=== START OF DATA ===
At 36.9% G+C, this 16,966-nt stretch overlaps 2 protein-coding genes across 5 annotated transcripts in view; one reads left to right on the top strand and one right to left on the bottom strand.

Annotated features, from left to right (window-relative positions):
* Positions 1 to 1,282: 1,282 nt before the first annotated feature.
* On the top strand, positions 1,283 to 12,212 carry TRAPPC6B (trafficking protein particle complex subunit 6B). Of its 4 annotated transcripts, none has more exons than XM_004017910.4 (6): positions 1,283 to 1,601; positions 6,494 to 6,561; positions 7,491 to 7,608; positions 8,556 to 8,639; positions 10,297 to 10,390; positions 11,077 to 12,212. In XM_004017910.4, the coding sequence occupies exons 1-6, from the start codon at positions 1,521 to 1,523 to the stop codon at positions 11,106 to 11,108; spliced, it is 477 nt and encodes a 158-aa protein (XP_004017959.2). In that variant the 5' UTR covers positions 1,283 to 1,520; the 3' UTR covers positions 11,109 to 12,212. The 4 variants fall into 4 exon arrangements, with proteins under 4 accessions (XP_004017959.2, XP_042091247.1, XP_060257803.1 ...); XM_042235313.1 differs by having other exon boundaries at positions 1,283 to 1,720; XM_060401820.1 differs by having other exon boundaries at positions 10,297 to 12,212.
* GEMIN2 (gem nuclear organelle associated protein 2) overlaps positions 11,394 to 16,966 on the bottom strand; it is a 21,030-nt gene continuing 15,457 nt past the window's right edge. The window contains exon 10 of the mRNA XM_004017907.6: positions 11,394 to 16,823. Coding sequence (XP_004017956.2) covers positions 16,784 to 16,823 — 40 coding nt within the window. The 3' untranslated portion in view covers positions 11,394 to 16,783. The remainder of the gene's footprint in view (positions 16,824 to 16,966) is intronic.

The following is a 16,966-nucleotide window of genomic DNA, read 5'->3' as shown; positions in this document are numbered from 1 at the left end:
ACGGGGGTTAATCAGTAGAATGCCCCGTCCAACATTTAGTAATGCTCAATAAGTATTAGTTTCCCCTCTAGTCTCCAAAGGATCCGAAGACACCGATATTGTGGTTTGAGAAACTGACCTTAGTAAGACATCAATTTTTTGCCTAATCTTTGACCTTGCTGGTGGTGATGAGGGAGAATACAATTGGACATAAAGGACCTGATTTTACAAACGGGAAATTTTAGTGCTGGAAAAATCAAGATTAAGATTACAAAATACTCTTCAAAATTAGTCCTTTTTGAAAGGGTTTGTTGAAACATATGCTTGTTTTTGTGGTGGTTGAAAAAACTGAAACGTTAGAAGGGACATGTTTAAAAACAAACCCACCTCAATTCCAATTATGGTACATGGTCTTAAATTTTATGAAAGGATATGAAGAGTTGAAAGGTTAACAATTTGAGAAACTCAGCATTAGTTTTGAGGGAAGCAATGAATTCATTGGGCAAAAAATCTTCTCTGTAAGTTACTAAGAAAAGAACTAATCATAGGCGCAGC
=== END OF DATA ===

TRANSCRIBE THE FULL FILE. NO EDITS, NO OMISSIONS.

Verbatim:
At 36.9% G+C, this 16,966-nt stretch overlaps 2 protein-coding genes across 5 annotated transcripts in view; one reads left to right on the top strand and one right to left on the bottom strand.

Annotated features, from left to right (window-relative positions):
* Positions 1 to 1,282: 1,282 nt before the first annotated feature.
* On the top strand, positions 1,283 to 12,212 carry TRAPPC6B (trafficking protein particle complex subunit 6B). Of its 4 annotated transcripts, none has more exons than XM_004017910.4 (6): positions 1,283 to 1,601; positions 6,494 to 6,561; positions 7,491 to 7,608; positions 8,556 to 8,639; positions 10,297 to 10,390; positions 11,077 to 12,212. In XM_004017910.4, the coding sequence occupies exons 1-6, from the start codon at positions 1,521 to 1,523 to the stop codon at positions 11,106 to 11,108; spliced, it is 477 nt and encodes a 158-aa protein (XP_004017959.2). In that variant the 5' UTR covers positions 1,283 to 1,520; the 3' UTR covers positions 11,109 to 12,212. The 4 variants fall into 4 exon arrangements, with proteins under 4 accessions (XP_004017959.2, XP_042091247.1, XP_060257803.1 ...); XM_042235313.1 differs by having other exon boundaries at positions 1,283 to 1,720; XM_060401820.1 differs by having other exon boundaries at positions 10,297 to 12,212.
* GEMIN2 (gem nuclear organelle associated protein 2) overlaps positions 11,394 to 16,966 on the bottom strand; it is a 21,030-nt gene continuing 15,457 nt past the window's right edge. The window contains exon 10 of the mRNA XM_004017907.6: positions 11,394 to 16,823. Coding sequence (XP_004017956.2) covers positions 16,784 to 16,823 — 40 coding nt within the window. The 3' untranslated portion in view covers positions 11,394 to 16,783. The remainder of the gene's footprint in view (positions 16,824 to 16,966) is intronic.

The following is a 16,966-nucleotide window of genomic DNA, read 5'->3' as shown; positions in this document are numbered from 1 at the left end:
ACGGGGGTTAATCAGTAGAATGCCCCGTCCAACATTTAGTAATGCTCAATAAGTATTAGTTTCCCCTCTAGTCTCCAAAGGATCCGAAGACACCGATATTGTGGTTTGAGAAACTGACCTTAGTAAGACATCAATTTTTTGCCTAATCTTTGACCTTGCTGGTGGTGATGAGGGAGAATACAATTGGACATAAAGGACCTGATTTTACAAACGGGAAATTTTAGTGCTGGAAAAATCAAGATTAAGATTACAAAATACTCTTCAAAATTAGTCCTTTTTGAAAGGGTTTGTTGAAACATATGCTTGTTTTTGTGGTGGTTGAAAAAACTGAAACGTTAGAAGGGACATGTTTAAAAACAAACCCACCTCAATTCCAATTATGGTACATGGTCTTAAATTTTATGAAAGGATATGAAGAGTTGAAAGGTTAACAATTTGAGAAACTCAGCATTAGTTTTGAGGGAAGCAATGAATTCATTGGGCAAAAAATCTTCTCTGTAAGTTACTAAGAAAAGAACTAATCATAGGCGCAGC